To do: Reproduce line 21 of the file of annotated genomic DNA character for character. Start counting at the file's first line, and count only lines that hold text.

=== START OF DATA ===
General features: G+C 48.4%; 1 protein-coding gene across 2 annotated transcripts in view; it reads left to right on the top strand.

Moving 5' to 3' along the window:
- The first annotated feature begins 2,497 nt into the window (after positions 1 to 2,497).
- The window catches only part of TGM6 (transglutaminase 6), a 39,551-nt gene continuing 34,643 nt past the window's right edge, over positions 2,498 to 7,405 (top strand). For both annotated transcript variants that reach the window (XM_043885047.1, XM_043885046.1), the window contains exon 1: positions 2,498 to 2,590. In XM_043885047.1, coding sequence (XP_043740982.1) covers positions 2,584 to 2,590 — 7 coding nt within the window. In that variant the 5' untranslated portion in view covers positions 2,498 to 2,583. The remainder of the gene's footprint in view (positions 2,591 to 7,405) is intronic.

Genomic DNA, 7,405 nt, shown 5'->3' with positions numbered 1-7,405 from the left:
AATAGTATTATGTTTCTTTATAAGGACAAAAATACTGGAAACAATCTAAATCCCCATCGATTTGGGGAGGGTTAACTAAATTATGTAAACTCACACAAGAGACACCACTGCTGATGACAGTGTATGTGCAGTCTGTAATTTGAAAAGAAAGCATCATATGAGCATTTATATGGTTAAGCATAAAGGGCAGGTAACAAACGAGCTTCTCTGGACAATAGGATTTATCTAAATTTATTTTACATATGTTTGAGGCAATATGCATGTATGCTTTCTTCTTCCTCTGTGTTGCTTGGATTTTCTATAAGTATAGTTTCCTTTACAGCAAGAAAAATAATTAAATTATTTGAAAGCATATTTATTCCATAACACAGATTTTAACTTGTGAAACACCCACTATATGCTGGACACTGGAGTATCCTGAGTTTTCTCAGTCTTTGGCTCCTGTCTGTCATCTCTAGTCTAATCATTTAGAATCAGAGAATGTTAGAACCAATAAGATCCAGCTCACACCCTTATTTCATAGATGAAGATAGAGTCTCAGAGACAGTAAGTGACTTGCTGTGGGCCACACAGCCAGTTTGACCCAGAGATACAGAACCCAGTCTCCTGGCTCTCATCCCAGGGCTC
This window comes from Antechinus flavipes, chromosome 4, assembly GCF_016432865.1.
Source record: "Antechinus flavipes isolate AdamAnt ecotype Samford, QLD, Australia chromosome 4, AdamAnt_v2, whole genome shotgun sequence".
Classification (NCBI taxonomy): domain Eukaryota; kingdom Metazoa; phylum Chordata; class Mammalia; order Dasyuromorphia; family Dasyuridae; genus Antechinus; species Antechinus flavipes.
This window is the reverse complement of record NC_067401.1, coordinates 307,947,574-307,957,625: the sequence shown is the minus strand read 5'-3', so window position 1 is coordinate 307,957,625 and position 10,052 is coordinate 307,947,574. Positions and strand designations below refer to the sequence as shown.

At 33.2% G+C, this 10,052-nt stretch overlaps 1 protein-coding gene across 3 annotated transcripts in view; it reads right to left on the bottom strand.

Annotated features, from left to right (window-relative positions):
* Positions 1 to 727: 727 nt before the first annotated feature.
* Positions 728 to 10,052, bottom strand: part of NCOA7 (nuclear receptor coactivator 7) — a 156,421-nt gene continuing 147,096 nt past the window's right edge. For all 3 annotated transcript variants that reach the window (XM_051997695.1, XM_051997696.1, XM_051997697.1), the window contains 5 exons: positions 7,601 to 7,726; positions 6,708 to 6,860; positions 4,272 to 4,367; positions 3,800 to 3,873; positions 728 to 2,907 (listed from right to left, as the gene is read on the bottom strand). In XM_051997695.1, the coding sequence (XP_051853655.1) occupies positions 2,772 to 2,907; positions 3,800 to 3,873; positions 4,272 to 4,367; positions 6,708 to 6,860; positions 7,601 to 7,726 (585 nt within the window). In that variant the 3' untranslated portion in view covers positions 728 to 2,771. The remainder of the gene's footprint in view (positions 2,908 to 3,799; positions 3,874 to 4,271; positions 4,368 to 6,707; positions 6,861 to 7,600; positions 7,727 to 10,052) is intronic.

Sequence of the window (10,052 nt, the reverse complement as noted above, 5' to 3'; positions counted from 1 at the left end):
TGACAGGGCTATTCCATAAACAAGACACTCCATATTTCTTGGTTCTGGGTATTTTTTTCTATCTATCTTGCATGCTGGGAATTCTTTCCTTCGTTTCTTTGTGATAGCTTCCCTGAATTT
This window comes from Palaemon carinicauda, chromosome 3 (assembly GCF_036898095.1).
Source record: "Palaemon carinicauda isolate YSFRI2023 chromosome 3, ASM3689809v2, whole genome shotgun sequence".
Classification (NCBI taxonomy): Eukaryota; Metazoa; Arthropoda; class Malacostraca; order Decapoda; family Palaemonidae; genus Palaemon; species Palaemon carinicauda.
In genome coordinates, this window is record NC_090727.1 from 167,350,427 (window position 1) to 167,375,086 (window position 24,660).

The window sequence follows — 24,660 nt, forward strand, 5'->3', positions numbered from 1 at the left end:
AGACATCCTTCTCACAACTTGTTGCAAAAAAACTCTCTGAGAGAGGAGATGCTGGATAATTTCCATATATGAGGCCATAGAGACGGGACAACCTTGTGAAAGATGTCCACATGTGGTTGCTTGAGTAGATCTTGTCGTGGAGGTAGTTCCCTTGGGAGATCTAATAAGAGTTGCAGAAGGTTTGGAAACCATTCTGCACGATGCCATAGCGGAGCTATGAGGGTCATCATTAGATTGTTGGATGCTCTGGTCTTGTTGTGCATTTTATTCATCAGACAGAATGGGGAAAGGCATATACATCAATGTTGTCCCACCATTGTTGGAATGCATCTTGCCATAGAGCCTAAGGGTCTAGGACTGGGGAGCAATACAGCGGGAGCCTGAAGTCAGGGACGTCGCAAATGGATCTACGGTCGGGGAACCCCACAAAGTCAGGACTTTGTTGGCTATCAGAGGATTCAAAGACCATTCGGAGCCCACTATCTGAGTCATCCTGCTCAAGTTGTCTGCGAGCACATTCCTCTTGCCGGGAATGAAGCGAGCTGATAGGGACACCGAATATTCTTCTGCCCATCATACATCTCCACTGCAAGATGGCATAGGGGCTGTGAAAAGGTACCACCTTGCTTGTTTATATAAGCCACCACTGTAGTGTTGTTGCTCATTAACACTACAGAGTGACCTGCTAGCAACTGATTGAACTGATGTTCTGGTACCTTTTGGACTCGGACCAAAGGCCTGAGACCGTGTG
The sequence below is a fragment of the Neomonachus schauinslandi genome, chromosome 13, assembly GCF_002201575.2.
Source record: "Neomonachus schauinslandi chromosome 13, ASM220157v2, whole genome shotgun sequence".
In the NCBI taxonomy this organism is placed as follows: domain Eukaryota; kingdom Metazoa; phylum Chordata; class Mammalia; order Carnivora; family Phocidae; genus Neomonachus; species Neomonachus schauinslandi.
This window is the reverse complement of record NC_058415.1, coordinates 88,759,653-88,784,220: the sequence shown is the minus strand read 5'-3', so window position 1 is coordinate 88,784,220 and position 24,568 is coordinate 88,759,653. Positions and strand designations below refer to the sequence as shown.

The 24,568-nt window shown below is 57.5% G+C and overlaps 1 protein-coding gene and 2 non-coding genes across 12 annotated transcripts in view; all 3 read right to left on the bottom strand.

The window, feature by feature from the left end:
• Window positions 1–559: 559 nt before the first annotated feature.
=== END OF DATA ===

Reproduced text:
The window sequence follows — 24,660 nt, forward strand, 5'->3', positions numbered from 1 at the left end: